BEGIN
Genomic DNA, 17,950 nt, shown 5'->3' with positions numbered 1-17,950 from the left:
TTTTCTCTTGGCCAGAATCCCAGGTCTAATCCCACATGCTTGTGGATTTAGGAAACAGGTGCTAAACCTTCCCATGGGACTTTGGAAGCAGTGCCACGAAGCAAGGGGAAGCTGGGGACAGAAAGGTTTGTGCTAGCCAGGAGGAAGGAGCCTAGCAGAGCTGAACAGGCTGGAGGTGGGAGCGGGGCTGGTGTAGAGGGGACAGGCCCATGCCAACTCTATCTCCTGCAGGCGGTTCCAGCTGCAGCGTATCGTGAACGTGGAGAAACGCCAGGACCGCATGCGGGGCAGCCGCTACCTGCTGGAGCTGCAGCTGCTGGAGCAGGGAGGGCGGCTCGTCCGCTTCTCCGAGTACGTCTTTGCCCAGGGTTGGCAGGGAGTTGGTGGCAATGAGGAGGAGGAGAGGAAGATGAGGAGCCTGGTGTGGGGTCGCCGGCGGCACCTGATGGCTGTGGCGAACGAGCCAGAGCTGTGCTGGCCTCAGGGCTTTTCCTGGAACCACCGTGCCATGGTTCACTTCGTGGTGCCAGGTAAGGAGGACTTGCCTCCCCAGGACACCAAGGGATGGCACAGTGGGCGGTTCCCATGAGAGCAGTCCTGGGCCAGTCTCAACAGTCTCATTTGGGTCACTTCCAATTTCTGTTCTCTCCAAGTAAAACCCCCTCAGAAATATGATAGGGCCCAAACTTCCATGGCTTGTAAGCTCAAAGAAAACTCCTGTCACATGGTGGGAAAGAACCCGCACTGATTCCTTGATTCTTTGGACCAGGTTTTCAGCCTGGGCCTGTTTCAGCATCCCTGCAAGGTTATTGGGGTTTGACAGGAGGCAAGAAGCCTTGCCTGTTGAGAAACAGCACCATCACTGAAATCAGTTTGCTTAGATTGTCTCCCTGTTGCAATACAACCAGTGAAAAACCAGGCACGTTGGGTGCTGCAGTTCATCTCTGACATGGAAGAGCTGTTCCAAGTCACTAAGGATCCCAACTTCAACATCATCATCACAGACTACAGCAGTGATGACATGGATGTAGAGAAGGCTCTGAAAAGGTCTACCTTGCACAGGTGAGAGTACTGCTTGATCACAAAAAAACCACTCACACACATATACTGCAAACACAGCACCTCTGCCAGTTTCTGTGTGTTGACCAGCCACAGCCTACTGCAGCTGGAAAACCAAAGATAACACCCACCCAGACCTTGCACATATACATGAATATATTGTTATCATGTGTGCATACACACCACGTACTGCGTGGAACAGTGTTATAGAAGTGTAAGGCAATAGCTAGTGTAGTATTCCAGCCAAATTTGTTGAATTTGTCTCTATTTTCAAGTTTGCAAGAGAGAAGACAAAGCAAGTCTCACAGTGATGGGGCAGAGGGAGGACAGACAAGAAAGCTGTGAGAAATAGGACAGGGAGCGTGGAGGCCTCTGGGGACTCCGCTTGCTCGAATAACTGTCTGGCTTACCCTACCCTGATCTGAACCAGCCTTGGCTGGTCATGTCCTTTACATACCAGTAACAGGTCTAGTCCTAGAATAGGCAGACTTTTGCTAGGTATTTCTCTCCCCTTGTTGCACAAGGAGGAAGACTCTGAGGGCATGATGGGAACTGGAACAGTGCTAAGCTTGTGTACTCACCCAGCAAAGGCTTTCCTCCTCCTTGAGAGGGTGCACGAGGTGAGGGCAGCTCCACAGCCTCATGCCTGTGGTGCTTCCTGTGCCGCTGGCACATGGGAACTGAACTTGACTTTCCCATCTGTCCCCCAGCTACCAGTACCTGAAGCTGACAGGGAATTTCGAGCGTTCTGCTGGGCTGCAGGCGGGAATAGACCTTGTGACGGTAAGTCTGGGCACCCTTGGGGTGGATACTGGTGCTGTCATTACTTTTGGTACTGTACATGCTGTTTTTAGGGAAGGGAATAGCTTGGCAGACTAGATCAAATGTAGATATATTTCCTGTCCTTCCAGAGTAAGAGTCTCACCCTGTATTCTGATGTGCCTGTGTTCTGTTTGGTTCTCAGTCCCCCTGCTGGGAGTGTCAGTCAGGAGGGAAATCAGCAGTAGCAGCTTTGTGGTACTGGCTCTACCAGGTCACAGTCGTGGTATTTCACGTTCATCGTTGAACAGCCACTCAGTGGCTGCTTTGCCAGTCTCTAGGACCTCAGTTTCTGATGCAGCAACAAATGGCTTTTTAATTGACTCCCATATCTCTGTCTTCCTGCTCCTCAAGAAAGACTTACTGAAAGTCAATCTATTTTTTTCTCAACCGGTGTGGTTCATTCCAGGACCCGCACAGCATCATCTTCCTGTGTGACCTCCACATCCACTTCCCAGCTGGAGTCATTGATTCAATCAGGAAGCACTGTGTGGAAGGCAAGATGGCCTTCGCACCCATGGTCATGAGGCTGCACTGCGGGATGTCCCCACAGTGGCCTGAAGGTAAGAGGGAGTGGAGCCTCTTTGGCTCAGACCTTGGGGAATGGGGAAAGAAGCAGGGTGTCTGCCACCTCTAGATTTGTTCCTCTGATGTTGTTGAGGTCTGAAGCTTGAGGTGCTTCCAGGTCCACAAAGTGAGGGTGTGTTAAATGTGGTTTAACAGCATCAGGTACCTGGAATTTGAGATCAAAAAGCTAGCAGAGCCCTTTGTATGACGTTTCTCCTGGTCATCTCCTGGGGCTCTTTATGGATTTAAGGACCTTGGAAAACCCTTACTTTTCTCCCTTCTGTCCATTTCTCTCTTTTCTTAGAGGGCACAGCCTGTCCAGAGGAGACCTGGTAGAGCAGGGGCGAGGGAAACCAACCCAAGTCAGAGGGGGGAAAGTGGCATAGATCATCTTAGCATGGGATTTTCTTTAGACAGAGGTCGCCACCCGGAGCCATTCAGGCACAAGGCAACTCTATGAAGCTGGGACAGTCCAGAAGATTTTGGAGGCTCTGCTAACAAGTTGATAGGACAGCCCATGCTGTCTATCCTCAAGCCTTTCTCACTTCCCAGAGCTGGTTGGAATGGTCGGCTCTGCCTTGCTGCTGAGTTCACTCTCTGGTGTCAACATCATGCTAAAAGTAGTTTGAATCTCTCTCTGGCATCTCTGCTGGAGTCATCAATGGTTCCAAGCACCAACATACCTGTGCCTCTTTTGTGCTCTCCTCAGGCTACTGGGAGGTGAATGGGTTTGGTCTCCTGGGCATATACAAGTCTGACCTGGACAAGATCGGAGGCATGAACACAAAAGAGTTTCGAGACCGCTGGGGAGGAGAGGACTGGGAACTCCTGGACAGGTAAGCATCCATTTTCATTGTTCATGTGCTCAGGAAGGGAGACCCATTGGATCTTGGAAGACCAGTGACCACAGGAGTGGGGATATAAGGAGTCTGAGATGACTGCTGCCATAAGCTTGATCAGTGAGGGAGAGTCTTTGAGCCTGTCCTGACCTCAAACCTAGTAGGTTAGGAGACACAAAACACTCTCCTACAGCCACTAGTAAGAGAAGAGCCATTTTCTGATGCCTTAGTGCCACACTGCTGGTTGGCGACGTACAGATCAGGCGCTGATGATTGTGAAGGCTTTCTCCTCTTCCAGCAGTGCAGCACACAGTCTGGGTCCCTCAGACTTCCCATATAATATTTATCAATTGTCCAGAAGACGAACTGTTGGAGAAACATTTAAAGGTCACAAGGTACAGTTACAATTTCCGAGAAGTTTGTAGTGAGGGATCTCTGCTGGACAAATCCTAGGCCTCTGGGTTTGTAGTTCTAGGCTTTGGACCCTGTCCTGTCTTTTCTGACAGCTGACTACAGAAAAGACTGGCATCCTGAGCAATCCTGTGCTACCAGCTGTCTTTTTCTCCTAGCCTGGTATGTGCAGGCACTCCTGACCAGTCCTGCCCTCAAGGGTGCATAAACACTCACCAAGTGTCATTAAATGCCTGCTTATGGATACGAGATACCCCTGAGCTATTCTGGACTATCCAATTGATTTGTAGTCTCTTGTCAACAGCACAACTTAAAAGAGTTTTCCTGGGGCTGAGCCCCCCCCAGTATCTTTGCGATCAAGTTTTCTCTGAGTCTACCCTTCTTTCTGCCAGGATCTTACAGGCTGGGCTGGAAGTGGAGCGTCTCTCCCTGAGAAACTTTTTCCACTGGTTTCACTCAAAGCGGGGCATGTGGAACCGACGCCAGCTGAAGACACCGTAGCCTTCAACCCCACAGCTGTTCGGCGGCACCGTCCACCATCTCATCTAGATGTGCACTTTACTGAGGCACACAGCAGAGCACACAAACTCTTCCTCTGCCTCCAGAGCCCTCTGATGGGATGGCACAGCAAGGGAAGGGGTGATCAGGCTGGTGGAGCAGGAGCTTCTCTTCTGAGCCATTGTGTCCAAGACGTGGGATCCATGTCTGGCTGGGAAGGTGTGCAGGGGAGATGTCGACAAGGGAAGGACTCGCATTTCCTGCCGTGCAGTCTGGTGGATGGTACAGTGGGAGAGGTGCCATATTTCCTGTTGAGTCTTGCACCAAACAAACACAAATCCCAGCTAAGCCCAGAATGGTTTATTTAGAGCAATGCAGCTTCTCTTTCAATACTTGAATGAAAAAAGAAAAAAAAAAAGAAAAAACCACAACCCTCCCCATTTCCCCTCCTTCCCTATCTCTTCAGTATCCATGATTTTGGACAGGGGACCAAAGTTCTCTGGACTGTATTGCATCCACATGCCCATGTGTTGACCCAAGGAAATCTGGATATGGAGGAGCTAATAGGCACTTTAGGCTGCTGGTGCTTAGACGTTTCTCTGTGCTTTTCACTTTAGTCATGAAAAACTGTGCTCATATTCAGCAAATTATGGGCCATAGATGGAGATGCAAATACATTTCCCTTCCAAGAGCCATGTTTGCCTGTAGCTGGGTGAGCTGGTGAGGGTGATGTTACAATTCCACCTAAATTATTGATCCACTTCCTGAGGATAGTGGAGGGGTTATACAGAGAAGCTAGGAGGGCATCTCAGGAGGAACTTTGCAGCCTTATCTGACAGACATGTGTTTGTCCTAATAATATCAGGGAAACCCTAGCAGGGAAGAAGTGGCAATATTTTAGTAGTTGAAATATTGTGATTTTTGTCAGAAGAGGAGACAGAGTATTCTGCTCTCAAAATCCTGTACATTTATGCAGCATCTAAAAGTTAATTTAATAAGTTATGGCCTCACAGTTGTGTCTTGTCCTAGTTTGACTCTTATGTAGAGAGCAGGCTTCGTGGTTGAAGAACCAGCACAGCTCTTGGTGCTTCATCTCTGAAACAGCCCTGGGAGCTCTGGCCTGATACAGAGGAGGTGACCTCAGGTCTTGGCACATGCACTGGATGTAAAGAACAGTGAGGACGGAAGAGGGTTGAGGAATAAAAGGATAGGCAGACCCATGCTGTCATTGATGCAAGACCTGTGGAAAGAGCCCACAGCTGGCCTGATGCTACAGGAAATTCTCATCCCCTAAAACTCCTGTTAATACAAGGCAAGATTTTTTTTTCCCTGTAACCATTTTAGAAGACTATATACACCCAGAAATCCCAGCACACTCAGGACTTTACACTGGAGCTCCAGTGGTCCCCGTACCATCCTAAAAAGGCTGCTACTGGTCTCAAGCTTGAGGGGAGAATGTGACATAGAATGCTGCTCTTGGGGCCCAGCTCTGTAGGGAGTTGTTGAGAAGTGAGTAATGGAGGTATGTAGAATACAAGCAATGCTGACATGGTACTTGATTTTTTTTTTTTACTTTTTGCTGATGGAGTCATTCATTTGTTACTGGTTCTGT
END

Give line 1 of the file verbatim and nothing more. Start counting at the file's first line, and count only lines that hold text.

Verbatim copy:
Genomic DNA, 17,950 nt, shown 5'->3' with positions numbered 1-17,950 from the left: